Despite recent challenges of financing and debate about overall greenhouse gas (GHG) benefits, global biofuels demand is still projected to grow by an impressive 133% by 2020 – primarily by government policies and market mandates. However, given the current state of the market, biofuels supply will be short by more than 32 billion liters (8.5 billion gallons) over the same period.
These are the results of Hart’s newly released annual Global Biofuels Outlook, 2010-2020: Projecting Market Demand by Country, Region and Globally. The study captures the biofuels supply and demand picture in 35 countries, in four key global regions.
“Many countries are projected to find themselves with a supply deficit for ethanol and biodiesel by 2020,” said Tammy Klein, Assistant Vice President, Hart Energy Consulting, and global study leader. “This deficit is worse for ethanol than for biodiesel,” she said. Hart projects that the global supply may be short 19 billion liters (5 billion gallons) for ethanol, and 13 billion liters (3.4 billion gallons) for biodiesel by 2020. Meantime, demand for biofuels is expected to grow through 2020 driven by public policies requiring biofuels blending. “We actually see the biofuels supply deficit begin to appear around the 2015 time frame,” Klein said.
Leading the way in global ethanol demand expansion are Brazil and the U.S., followed by China, Japan, UK and Germany. “With its favorable GHG profile, these countries will primarily look to Brazilian advanced sugarcane bio-ethanol for supply, especially given the global context of tightening GHG limits — and limited commercial volumes of cellulosic ethanol,” said Frederick L. Potter, Executive Vice President, Hart Energy Publishing. “Obligated parties in the U.S. will find themselves competing for these volumes as never before. We expect this to lead to continued price appreciation for sugarcane ethanol over the 2011- 2020 period,” he said.
Not only will Brazil retain its position as the world’s top exporter of ethanol through 2020, Brazil will be THE leading country in a position to consistently supply the global ethanol market. “Our projections show that Thailand will run second behind Brazil with several Latin American countries such as Colombia and Peru also contributing,” said Klein.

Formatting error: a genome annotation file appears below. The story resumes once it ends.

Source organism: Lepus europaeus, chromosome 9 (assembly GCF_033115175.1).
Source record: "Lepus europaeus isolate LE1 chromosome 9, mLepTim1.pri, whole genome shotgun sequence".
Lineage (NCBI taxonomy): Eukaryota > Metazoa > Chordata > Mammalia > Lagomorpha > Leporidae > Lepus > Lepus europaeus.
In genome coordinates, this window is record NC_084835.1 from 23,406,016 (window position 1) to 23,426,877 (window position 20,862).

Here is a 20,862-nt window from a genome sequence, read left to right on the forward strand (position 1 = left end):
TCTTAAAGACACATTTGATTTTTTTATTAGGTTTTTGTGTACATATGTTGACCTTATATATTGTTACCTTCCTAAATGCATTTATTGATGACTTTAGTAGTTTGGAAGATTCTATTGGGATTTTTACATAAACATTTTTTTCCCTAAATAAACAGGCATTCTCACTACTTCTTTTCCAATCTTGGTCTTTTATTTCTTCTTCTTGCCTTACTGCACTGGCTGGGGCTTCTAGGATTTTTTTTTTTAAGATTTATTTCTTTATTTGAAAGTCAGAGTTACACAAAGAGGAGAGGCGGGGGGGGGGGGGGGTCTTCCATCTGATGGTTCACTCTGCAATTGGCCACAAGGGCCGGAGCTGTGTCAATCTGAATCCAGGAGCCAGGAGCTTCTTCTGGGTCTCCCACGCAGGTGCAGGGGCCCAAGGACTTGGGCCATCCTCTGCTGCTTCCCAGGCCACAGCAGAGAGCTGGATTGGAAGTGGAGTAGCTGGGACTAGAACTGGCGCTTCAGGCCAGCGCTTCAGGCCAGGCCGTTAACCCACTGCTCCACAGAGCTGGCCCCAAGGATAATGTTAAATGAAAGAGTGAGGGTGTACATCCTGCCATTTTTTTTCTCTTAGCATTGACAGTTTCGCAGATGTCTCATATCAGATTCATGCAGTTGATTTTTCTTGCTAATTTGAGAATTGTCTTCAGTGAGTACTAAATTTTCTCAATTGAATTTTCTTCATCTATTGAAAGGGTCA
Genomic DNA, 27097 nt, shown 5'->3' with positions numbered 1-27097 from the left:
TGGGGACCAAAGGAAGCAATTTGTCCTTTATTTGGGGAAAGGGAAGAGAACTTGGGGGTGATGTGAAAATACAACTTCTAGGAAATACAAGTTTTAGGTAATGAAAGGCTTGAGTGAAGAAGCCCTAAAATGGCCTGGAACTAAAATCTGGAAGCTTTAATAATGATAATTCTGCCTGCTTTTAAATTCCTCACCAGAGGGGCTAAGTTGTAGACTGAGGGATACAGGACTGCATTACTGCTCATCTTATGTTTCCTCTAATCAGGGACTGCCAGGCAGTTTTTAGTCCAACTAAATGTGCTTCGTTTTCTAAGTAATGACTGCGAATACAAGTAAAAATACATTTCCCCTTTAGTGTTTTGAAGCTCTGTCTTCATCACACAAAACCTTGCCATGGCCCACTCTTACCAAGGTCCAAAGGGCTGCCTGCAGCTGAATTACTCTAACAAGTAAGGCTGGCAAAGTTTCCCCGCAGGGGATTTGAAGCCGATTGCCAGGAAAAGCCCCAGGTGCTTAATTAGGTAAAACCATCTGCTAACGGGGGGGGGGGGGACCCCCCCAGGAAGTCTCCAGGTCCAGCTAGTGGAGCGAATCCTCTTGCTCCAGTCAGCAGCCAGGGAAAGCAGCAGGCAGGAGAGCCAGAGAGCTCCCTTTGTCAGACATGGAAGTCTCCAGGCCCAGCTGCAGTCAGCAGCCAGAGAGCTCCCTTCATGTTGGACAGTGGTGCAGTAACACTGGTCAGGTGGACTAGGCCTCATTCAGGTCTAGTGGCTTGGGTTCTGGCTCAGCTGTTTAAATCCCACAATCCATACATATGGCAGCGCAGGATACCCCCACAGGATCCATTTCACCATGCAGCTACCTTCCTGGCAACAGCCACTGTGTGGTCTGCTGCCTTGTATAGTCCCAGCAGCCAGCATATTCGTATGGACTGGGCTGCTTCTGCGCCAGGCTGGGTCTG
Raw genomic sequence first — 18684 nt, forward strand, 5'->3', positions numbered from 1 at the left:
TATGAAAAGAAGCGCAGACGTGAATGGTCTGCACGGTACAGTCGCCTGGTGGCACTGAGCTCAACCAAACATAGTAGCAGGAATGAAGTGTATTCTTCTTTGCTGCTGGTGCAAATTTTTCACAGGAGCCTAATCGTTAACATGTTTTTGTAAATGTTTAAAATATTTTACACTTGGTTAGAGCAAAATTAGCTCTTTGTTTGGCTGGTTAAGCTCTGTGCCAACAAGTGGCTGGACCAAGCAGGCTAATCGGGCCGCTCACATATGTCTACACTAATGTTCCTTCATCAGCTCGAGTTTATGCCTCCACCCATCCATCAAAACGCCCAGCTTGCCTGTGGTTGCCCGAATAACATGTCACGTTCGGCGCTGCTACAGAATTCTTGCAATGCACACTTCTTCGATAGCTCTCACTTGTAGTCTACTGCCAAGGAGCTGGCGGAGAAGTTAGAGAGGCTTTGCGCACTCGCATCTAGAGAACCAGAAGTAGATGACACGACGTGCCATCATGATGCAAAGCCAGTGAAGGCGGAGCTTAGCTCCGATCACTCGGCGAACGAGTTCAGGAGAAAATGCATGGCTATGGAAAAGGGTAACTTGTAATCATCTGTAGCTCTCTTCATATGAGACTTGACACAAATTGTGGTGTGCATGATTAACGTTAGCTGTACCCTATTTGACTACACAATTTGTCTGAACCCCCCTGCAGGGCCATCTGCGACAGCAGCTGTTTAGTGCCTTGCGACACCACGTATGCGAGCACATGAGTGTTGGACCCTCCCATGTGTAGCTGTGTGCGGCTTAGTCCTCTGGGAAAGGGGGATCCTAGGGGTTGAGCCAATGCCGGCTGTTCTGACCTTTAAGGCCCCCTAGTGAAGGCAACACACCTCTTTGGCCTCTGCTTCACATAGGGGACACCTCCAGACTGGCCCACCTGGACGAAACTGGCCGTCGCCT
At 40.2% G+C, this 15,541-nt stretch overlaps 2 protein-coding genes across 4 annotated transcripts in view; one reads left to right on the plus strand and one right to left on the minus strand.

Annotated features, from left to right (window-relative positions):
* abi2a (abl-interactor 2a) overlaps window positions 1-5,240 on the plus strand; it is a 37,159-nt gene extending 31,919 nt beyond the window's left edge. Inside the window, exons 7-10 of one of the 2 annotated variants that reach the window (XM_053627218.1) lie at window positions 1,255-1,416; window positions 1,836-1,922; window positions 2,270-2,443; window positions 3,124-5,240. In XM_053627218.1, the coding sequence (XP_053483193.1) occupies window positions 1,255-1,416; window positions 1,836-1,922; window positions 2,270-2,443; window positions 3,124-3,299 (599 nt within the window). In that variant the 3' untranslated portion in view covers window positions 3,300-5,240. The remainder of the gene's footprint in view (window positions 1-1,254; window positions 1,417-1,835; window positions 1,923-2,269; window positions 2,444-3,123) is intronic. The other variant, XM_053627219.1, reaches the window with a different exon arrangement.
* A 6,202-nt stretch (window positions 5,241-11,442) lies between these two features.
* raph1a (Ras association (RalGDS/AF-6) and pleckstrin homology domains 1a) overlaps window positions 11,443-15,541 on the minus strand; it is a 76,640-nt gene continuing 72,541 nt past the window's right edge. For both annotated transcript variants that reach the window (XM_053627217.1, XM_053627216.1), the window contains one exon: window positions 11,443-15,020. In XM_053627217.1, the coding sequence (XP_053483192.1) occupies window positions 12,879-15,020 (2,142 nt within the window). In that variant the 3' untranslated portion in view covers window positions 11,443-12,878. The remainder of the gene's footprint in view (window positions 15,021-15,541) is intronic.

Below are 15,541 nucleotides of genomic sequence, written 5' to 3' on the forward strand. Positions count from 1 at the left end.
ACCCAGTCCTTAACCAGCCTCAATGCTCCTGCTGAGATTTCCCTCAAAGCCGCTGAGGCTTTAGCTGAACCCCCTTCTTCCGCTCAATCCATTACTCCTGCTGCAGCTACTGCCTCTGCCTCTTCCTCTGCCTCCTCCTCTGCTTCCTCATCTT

On the biodiesel front, Brazil, India, Spain, Argentina, Indonesia, Germany and the United Kingdom will experience significant demand growth for biodiesel by 2020. “We do not expect new short-term capacity to be added to meet demand requirements since there is so much idle capacity in the world right now,” said Klein. “Rather, we expect utilization at existing facilities will increase over the 2011-2020 period, and for biodiesel blending limits to increase,” she said.
More information on the study findings, methodology and geographical coverage is available by contacting Tammy Klein at +1.701.323.0417or visiting www.globalbiofuelscenter.com.
Hart Energy Consulting is a division of Hart Energy Publishing, LP, one of the world’s largest energy industry publishers, with a diverse array of informational products for the worldwide energy industry. Multi-client consulting services include the International Fuel Quality Center, the Global Biofuels Center and an annual Crude, Refining & Clean Transportation Fuels Outlook to 2030. Headquartered in Houston, with offices in New York, London, Washington, Brussels, Bahrain, and Singapore, Hart Energy Publishing’s market-leading publications include Oil and Gas Investor, E&P, FUEL and PipeLine & Gas Technology. Hart also produces newsletters, custom publishing products, conferences, and unique multi-and single-client consulting services.